When the United States won the right to play host to the 1994 World Cup, one condition was the country had to form a competitive, first-tier professional soccer league.
Twenty-one years after its founding, Major League Soccer has delivered on only part of its promise. Yes, the league has grown to 22 teams from 10 and announced plans to add six more franchises in the near future. Last season, MLS claimed an average attendance of 21,692, better than first-division leagues in France, Brazil, Argentina, Portugal and the Netherlands. And its games were available on TV in more than 140 countries and territories.
But the league has not been nearly as successful on the field, where its mission to construct a pipeline sending world-class domestic players to the U.S. national team has faltered. The latest proof of that were last week’s friendlies against a young second-string Serbian team and an inexperienced Jamaican squad that had been together just three days.
These were opponents a decent team should have dominated. Instead, the U.S., with a roster featuring 21 MLS players, got just one shot on goal in a tedious 0-0 draw with Serbia and only a second-half goal from Jordan Morris in a 1-0 win over Jamaica.
Nevertheless, there were some positives to take out of Bruce Arena’s first two games with the national team in more than a decade. The defense was stout and well organized in both games and controlled the ball more than 70% of the time against Jamaica. The Americans also won for the first time in five games and four months, which should provide both confidence and momentum heading into next month’s crucial World Cup qualifiers with Honduras and Panama.
On the other hand the attack was often ponderous, producing little pressure or consistent creativity in the final third of the field. That underscored the fact the conservative MLS half of the national team lacks both speed on the wings as well as a player who can exploit opposing defenses.
It also explained why the U.S. has scored just twice in its last four games.
“We can certainly be better in the attack — and will be,” Arena said.
They’ll be better largely because they’ll be different; when the team reconvenes in six weeks, more than half its starters will come from abroad. Compare that with the English national team, whose roster for its last qualifier included 22 players from the Premier League. Or Germany’s 2014 World Cup championship team, which featured 16 players from the Bundesliga.
A country like the U.S., where an estimated 17 million people older than age 6 are playing soccer — that’s double the number in Germany and England combined — should be able to do the same. Instead, the U.S. has taken a majority-MLS roster to a World Cup just once, in 1998.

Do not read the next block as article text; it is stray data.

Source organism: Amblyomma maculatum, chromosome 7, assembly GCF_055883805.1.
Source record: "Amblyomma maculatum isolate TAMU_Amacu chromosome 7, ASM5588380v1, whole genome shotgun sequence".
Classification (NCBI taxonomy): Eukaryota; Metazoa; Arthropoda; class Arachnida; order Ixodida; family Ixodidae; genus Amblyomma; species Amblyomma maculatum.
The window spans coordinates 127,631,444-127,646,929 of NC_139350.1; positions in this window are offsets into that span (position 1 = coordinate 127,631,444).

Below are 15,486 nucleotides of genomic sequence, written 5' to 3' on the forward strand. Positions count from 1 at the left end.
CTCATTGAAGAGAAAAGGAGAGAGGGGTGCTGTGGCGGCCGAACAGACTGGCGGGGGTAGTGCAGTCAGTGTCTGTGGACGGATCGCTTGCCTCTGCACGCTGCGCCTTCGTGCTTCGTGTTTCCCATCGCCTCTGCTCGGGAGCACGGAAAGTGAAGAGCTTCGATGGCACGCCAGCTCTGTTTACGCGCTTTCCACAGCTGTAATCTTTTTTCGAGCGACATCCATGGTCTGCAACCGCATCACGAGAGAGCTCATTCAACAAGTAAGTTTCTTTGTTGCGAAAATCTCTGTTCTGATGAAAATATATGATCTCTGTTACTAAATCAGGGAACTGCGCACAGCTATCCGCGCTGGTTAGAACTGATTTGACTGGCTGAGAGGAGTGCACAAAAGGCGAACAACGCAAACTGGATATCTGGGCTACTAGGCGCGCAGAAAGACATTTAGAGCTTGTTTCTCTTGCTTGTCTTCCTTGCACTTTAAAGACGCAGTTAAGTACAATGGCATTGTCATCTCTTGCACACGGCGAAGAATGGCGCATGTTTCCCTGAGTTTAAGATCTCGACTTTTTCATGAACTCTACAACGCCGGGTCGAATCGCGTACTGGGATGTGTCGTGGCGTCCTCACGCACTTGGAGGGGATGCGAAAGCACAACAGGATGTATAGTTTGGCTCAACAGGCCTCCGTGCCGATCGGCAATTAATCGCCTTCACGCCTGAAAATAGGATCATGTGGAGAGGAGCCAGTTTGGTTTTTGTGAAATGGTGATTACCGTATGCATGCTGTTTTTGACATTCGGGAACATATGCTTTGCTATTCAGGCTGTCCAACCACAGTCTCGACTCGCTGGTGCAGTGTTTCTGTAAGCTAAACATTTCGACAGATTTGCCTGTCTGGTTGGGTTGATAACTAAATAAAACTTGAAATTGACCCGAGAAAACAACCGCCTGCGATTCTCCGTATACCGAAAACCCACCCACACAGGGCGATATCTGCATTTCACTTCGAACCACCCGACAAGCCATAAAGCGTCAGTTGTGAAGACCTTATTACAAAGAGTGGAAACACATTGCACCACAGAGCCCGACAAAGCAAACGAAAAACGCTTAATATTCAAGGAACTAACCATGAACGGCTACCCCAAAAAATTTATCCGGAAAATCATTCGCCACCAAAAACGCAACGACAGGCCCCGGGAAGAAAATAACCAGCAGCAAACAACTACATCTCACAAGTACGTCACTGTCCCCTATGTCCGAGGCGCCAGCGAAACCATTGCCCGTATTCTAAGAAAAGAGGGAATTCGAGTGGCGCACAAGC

There are many theories why. Salaries in MLS are limited by a meager cap, for example, which has forced players to look overseas for better deals. And although MLS rosters featured a record 265 domestic players last season, foreign-born players were actually in the majority for three of the last five years.
Then there’s the competition. Although the level of play in MLS continues to improve, it remains light-years behind the top European leagues in both skill and technical acumen. So it makes sense that U.S. players who test the waters overseas and stick — among them Tim Howard, Geoff Cameron and Christian Pulisic – quickly lift their game to another level. Those are the examples former Coach Jurgen Klinsmann continually pointed to in trying to entice Americans players to go abroad.
Others like Sebastian Lletget, Jozy Altidore, Michael Bradley and Juan Agudelo regressed and eventually came home to become MLS stars. (In the case of Lletget, the Galaxy midfielder’s splendid play in his first two appearances with the national team figure to earn him a call-up for next month’s qualifiers.)
“I took a sacrifice, which I think a lot of players are afraid of. I took the step over to Europe to play at a big club at a young age,” Pulisic said. “That’s what is hard for a lot of people moving over: They just can’t see themselves completely moving to another country and being away from your family all the time and friends.
“It’s just taking that big step that maybe a lot of young players are afraid to do.”
The challenge now is to develop an environment in which U.S. players can stay here and develop. The league and its teams have spent millions on academy programs stretching down to the U-12 level while U.S. Soccer, under Klinsmann, overhauled its coaching-education program at the youth level to improve both the level of play and instruction.
Those are innovations that could eventually pay huge dividends for both the league and the national team — just as Klinsmann’s decision to accelerate the restructuring of Germany’s youth programs when he coached the national team there paid off with a World Cup title in Brazil.
"The real foundations for growth are going to be in the development of American players, the domestic talent,” Ivan Gazidis, chief executive for EPL club Arsenal and a MLS executive at the league’s founding, told ESPN last summer. “MLS is doing the right thing in investing in youth development, the academy system.
"That's a long-term investment. It's not going to happen overnight. But we're beginning to see these young players that have come through as a product of that system. That has to be the future."
A future, hopefully, in which the best domestic MLS players can score against a 20-year-old Serbian goalkeeper making his international debut.